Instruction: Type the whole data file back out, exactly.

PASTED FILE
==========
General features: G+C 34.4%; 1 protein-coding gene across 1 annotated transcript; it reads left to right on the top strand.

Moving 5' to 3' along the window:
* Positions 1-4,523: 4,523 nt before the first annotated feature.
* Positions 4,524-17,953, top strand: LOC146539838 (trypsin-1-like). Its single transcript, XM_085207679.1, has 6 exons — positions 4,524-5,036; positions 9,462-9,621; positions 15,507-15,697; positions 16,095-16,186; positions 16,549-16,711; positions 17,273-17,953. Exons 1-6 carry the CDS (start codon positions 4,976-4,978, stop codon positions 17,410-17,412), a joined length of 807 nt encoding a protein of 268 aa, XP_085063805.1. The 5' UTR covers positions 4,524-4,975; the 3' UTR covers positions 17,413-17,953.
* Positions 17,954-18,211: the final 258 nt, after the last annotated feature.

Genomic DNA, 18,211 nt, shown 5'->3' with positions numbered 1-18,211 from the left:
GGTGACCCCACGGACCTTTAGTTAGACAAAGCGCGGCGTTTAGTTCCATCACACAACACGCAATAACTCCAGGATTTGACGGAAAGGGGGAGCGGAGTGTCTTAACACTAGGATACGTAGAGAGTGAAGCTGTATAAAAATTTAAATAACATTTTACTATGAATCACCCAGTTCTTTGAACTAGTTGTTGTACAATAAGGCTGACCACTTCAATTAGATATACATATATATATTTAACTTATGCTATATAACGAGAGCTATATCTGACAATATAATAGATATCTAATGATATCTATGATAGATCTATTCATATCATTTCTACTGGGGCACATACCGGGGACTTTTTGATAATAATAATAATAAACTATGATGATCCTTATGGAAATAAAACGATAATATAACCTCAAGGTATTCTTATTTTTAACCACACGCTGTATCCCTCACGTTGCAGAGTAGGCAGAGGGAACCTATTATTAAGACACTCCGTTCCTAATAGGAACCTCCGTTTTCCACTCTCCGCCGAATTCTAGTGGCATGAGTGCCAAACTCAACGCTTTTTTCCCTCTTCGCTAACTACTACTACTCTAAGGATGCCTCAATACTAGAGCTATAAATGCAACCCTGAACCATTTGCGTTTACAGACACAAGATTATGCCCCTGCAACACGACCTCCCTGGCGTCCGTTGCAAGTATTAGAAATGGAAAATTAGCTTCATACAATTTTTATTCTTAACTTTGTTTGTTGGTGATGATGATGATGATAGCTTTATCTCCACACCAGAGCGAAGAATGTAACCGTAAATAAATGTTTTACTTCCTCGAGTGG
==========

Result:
General features: G+C 34.4%; 1 protein-coding gene across 1 annotated transcript; it reads left to right on the top strand.

Moving 5' to 3' along the window:
* Positions 1-4,523: 4,523 nt before the first annotated feature.
* Positions 4,524-17,953, top strand: LOC146539838 (trypsin-1-like). Its single transcript, XM_085207679.1, has 6 exons — positions 4,524-5,036; positions 9,462-9,621; positions 15,507-15,697; positions 16,095-16,186; positions 16,549-16,711; positions 17,273-17,953. Exons 1-6 carry the CDS (start codon positions 4,976-4,978, stop codon positions 17,410-17,412), a joined length of 807 nt encoding a protein of 268 aa, XP_085063805.1. The 5' UTR covers positions 4,524-4,975; the 3' UTR covers positions 17,413-17,953.
* Positions 17,954-18,211: the final 258 nt, after the last annotated feature.

Genomic DNA, 18,211 nt, shown 5'->3' with positions numbered 1-18,211 from the left:
GGTGACCCCACGGACCTTTAGTTAGACAAAGCGCGGCGTTTAGTTCCATCACACAACACGCAATAACTCCAGGATTTGACGGAAAGGGGGAGCGGAGTGTCTTAACACTAGGATACGTAGAGAGTGAAGCTGTATAAAAATTTAAATAACATTTTACTATGAATCACCCAGTTCTTTGAACTAGTTGTTGTACAATAAGGCTGACCACTTCAATTAGATATACATATATATATTTAACTTATGCTATATAACGAGAGCTATATCTGACAATATAATAGATATCTAATGATATCTATGATAGATCTATTCATATCATTTCTACTGGGGCACATACCGGGGACTTTTTGATAATAATAATAATAAACTATGATGATCCTTATGGAAATAAAACGATAATATAACCTCAAGGTATTCTTATTTTTAACCACACGCTGTATCCCTCACGTTGCAGAGTAGGCAGAGGGAACCTATTATTAAGACACTCCGTTCCTAATAGGAACCTCCGTTTTCCACTCTCCGCCGAATTCTAGTGGCATGAGTGCCAAACTCAACGCTTTTTTCCCTCTTCGCTAACTACTACTACTCTAAGGATGCCTCAATACTAGAGCTATAAATGCAACCCTGAACCATTTGCGTTTACAGACACAAGATTATGCCCCTGCAACACGACCTCCCTGGCGTCCGTTGCAAGTATTAGAAATGGAAAATTAGCTTCATACAATTTTTATTCTTAACTTTGTTTGTTGGTGATGATGATGATGATAGCTTTATCTCCACACCAGAGCGAAGAATGTAACCGTAAATAAATGTTTTACTTCCTCGAGTGG